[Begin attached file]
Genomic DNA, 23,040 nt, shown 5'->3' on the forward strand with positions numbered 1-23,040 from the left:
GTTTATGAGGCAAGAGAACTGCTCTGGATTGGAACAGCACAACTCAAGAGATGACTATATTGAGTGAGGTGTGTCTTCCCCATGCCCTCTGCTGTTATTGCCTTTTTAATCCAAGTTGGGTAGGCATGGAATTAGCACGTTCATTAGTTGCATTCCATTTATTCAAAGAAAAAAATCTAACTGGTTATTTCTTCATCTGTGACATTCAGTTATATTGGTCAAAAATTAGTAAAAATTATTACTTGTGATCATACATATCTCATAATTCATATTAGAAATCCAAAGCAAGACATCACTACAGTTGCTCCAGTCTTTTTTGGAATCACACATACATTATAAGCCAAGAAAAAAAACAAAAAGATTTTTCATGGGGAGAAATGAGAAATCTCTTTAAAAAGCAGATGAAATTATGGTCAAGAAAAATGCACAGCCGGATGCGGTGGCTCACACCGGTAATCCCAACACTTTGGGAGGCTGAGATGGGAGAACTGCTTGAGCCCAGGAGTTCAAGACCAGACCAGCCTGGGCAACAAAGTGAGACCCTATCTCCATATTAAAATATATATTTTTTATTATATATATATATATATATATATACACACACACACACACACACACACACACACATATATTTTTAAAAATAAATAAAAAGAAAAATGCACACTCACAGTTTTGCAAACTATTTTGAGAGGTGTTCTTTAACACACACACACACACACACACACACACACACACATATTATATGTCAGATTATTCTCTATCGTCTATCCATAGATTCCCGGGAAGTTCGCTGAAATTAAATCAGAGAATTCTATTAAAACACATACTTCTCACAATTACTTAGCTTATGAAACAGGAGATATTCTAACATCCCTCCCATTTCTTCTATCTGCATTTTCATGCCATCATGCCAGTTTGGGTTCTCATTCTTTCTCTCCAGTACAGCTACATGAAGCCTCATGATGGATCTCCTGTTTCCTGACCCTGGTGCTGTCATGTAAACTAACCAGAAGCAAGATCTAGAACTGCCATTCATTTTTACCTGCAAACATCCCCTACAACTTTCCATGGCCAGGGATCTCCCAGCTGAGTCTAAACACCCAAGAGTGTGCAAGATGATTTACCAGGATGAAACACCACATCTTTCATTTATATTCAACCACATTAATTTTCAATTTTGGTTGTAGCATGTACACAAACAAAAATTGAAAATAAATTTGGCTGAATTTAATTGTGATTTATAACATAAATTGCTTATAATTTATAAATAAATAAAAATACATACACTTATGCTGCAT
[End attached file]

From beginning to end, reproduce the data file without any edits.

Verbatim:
Genomic DNA, 23,040 nt, shown 5'->3' on the forward strand with positions numbered 1-23,040 from the left:
GTTTATGAGGCAAGAGAACTGCTCTGGATTGGAACAGCACAACTCAAGAGATGACTATATTGAGTGAGGTGTGTCTTCCCCATGCCCTCTGCTGTTATTGCCTTTTTAATCCAAGTTGGGTAGGCATGGAATTAGCACGTTCATTAGTTGCATTCCATTTATTCAAAGAAAAAAATCTAACTGGTTATTTCTTCATCTGTGACATTCAGTTATATTGGTCAAAAATTAGTAAAAATTATTACTTGTGATCATACATATCTCATAATTCATATTAGAAATCCAAAGCAAGACATCACTACAGTTGCTCCAGTCTTTTTTGGAATCACACATACATTATAAGCCAAGAAAAAAAACAAAAAGATTTTTCATGGGGAGAAATGAGAAATCTCTTTAAAAAGCAGATGAAATTATGGTCAAGAAAAATGCACAGCCGGATGCGGTGGCTCACACCGGTAATCCCAACACTTTGGGAGGCTGAGATGGGAGAACTGCTTGAGCCCAGGAGTTCAAGACCAGACCAGCCTGGGCAACAAAGTGAGACCCTATCTCCATATTAAAATATATATTTTTTATTATATATATATATATATATATATACACACACACACACACACACACACACACACATATATTTTTAAAAATAAATAAAAAGAAAAATGCACACTCACAGTTTTGCAAACTATTTTGAGAGGTGTTCTTTAACACACACACACACACACACACACACACACACACATATTATATGTCAGATTATTCTCTATCGTCTATCCATAGATTCCCGGGAAGTTCGCTGAAATTAAATCAGAGAATTCTATTAAAACACATACTTCTCACAATTACTTAGCTTATGAAACAGGAGATATTCTAACATCCCTCCCATTTCTTCTATCTGCATTTTCATGCCATCATGCCAGTTTGGGTTCTCATTCTTTCTCTCCAGTACAGCTACATGAAGCCTCATGATGGATCTCCTGTTTCCTGACCCTGGTGCTGTCATGTAAACTAACCAGAAGCAAGATCTAGAACTGCCATTCATTTTTACCTGCAAACATCCCCTACAACTTTCCATGGCCAGGGATCTCCCAGCTGAGTCTAAACACCCAAGAGTGTGCAAGATGATTTACCAGGATGAAACACCACATCTTTCATTTATATTCAACCACATTAATTTTCAATTTTGGTTGTAGCATGTACACAAACAAAAATTGAAAATAAATTTGGCTGAATTTAATTGTGATTTATAACATAAATTGCTTATAATTTATAAATAAATAAAAATACATACACTTATGCTGCAT